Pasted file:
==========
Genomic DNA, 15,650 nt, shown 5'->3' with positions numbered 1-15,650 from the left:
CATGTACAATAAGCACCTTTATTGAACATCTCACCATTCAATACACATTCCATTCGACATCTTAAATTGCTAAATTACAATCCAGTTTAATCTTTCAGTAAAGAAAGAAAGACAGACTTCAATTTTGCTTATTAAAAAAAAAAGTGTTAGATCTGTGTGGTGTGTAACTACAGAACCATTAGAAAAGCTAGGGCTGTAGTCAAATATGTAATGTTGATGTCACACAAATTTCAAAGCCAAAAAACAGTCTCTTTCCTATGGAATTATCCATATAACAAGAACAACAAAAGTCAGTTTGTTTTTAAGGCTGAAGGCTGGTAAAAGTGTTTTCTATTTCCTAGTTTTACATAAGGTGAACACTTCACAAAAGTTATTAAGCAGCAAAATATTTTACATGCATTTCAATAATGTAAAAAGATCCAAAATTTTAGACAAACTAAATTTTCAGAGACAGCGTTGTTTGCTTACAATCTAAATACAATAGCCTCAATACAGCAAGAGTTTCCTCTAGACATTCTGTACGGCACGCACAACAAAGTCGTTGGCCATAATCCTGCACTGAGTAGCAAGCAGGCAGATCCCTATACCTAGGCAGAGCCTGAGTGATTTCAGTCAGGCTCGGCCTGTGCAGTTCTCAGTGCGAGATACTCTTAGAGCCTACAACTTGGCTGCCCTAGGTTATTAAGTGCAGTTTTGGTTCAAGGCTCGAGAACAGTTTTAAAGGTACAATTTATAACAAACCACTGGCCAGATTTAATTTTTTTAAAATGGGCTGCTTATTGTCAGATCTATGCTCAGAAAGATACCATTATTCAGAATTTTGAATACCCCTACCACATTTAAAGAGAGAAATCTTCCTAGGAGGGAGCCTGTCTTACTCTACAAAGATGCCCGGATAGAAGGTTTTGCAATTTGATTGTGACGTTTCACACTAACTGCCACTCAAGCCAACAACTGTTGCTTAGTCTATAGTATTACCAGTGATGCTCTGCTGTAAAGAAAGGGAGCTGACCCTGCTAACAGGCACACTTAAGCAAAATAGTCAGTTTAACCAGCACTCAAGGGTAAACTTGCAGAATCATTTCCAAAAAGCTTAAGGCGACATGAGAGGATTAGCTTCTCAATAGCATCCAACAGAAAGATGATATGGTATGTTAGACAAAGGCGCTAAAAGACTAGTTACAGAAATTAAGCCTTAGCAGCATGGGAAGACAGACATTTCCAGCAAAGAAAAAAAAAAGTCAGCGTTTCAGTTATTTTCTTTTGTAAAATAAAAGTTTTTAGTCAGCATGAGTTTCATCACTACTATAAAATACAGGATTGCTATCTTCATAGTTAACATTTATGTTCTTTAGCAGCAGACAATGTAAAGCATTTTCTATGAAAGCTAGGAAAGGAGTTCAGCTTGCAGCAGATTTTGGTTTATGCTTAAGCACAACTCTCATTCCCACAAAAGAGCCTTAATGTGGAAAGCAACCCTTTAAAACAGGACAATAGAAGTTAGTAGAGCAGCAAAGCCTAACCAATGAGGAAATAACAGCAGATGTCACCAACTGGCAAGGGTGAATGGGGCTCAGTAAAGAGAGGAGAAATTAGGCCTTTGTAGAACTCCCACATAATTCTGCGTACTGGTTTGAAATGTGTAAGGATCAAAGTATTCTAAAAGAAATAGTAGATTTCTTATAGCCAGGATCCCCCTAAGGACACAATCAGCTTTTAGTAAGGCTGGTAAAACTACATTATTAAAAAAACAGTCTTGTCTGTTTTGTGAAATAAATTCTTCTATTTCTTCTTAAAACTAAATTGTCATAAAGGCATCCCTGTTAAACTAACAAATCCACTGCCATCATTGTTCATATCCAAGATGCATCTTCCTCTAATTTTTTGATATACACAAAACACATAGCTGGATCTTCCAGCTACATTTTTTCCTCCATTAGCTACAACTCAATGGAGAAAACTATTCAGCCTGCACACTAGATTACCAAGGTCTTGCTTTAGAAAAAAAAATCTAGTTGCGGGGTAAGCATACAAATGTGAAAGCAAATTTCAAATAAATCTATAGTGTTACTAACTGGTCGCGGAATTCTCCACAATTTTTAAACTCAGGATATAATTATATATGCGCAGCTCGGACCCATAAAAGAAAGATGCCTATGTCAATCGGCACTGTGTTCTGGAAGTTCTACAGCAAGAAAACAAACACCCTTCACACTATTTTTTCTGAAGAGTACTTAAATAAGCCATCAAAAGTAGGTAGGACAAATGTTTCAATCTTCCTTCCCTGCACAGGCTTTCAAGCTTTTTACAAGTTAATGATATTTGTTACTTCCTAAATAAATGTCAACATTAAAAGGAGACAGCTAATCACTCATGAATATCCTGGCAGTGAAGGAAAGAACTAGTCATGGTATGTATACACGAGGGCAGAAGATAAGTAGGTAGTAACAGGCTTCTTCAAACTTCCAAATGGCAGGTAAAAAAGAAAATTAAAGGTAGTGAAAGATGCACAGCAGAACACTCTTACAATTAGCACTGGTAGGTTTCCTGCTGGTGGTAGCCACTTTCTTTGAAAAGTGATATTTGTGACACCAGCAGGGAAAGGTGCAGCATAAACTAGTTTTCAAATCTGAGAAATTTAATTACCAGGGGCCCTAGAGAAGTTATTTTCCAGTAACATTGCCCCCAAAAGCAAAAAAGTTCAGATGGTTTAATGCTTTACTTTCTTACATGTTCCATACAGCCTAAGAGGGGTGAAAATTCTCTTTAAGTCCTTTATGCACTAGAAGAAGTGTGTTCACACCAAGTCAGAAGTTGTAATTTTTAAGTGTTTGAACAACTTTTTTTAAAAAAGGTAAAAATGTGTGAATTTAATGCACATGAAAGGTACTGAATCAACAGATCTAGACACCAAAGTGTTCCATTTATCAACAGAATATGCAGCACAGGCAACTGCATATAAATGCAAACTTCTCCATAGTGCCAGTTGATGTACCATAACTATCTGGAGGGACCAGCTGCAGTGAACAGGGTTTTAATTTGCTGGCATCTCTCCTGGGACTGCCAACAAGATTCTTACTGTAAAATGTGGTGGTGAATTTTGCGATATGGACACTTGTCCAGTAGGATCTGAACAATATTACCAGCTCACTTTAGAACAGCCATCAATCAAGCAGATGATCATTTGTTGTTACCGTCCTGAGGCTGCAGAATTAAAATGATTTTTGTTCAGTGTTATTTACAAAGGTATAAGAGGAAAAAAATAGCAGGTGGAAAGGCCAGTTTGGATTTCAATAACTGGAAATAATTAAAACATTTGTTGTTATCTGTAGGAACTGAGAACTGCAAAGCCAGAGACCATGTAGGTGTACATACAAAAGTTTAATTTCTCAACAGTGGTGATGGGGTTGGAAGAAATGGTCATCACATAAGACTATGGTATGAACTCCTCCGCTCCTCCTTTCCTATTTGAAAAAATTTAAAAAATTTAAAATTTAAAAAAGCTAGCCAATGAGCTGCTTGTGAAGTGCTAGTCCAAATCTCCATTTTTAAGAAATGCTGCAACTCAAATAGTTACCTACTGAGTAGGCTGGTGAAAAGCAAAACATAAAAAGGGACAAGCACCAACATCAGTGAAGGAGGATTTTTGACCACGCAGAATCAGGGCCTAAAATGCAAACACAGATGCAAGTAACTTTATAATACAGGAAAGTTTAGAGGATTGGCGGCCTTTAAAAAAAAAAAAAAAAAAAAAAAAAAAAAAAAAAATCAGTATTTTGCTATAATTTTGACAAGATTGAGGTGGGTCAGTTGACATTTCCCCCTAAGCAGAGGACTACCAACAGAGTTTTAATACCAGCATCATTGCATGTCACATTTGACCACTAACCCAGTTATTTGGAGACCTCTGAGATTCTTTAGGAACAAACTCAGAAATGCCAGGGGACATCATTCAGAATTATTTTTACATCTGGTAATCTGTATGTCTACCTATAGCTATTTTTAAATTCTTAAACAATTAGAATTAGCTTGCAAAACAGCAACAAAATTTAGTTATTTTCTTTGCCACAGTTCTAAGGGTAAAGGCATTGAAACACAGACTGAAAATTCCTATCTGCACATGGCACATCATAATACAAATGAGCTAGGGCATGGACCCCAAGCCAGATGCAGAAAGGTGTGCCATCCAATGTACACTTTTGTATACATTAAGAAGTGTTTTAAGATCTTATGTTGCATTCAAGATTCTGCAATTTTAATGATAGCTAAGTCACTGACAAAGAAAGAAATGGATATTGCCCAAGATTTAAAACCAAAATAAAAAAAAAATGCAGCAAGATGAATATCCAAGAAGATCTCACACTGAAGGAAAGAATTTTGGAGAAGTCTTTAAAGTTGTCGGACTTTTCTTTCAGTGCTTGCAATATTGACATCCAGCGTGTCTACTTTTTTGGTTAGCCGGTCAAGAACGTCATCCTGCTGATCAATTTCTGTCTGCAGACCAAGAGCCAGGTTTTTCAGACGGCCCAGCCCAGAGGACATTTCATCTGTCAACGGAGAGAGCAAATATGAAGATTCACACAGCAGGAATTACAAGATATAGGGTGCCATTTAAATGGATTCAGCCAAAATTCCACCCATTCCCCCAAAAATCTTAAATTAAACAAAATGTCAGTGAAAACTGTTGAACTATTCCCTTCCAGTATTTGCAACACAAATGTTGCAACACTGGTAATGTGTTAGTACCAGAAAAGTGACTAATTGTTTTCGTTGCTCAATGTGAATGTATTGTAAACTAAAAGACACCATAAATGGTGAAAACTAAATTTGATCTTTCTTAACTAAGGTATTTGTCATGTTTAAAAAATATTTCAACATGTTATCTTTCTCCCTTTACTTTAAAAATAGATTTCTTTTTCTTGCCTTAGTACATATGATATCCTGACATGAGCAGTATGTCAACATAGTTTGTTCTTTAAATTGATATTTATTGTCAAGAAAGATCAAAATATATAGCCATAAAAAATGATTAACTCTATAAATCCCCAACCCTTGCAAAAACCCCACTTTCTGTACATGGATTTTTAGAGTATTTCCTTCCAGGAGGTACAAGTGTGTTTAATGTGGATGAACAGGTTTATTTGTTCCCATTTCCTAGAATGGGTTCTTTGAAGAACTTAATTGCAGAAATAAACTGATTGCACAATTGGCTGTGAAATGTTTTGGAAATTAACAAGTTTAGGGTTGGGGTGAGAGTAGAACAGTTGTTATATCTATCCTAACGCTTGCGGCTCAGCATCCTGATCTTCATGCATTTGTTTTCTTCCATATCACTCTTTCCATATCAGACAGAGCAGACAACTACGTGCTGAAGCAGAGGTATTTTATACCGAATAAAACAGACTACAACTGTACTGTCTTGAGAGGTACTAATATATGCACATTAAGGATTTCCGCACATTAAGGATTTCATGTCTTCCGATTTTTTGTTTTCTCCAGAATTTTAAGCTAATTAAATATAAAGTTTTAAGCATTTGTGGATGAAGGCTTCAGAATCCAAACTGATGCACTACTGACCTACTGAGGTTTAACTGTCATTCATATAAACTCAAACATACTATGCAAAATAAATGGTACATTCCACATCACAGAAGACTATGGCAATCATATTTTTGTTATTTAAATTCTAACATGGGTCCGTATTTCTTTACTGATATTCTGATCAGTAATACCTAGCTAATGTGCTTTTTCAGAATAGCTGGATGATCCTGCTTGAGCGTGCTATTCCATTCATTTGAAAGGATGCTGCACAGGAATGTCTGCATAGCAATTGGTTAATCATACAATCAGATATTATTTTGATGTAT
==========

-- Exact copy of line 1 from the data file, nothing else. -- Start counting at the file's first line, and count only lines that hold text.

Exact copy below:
Genomic DNA, 15,650 nt, shown 5'->3' with positions numbered 1-15,650 from the left: